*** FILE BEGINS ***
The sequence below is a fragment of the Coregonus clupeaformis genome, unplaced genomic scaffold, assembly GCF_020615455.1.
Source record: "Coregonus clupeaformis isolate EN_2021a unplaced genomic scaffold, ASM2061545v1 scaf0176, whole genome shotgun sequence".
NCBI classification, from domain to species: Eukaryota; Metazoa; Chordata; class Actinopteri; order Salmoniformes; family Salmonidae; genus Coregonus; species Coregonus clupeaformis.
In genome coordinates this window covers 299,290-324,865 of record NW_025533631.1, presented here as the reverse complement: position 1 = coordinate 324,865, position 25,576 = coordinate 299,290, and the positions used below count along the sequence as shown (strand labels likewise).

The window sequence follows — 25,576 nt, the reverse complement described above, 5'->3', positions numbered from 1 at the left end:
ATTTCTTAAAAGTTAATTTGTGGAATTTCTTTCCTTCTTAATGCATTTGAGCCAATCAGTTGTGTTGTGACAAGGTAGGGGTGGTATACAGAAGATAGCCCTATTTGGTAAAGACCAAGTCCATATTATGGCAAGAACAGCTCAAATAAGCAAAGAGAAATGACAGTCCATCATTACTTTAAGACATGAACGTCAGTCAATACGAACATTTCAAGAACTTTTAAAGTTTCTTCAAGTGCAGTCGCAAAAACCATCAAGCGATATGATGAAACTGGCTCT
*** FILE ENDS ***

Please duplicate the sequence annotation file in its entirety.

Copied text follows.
The sequence below is a fragment of the Coregonus clupeaformis genome, unplaced genomic scaffold, assembly GCF_020615455.1.
Source record: "Coregonus clupeaformis isolate EN_2021a unplaced genomic scaffold, ASM2061545v1 scaf0176, whole genome shotgun sequence".
NCBI classification, from domain to species: Eukaryota; Metazoa; Chordata; class Actinopteri; order Salmoniformes; family Salmonidae; genus Coregonus; species Coregonus clupeaformis.
In genome coordinates this window covers 299,290-324,865 of record NW_025533631.1, presented here as the reverse complement: position 1 = coordinate 324,865, position 25,576 = coordinate 299,290, and the positions used below count along the sequence as shown (strand labels likewise).

The window sequence follows — 25,576 nt, the reverse complement described above, 5'->3', positions numbered from 1 at the left end:
ATTTCTTAAAAGTTAATTTGTGGAATTTCTTTCCTTCTTAATGCATTTGAGCCAATCAGTTGTGTTGTGACAAGGTAGGGGTGGTATACAGAAGATAGCCCTATTTGGTAAAGACCAAGTCCATATTATGGCAAGAACAGCTCAAATAAGCAAAGAGAAATGACAGTCCATCATTACTTTAAGACATGAACGTCAGTCAATACGAACATTTCAAGAACTTTTAAAGTTTCTTCAAGTGCAGTCGCAAAAACCATCAAGCGATATGATGAAACTGGCTCT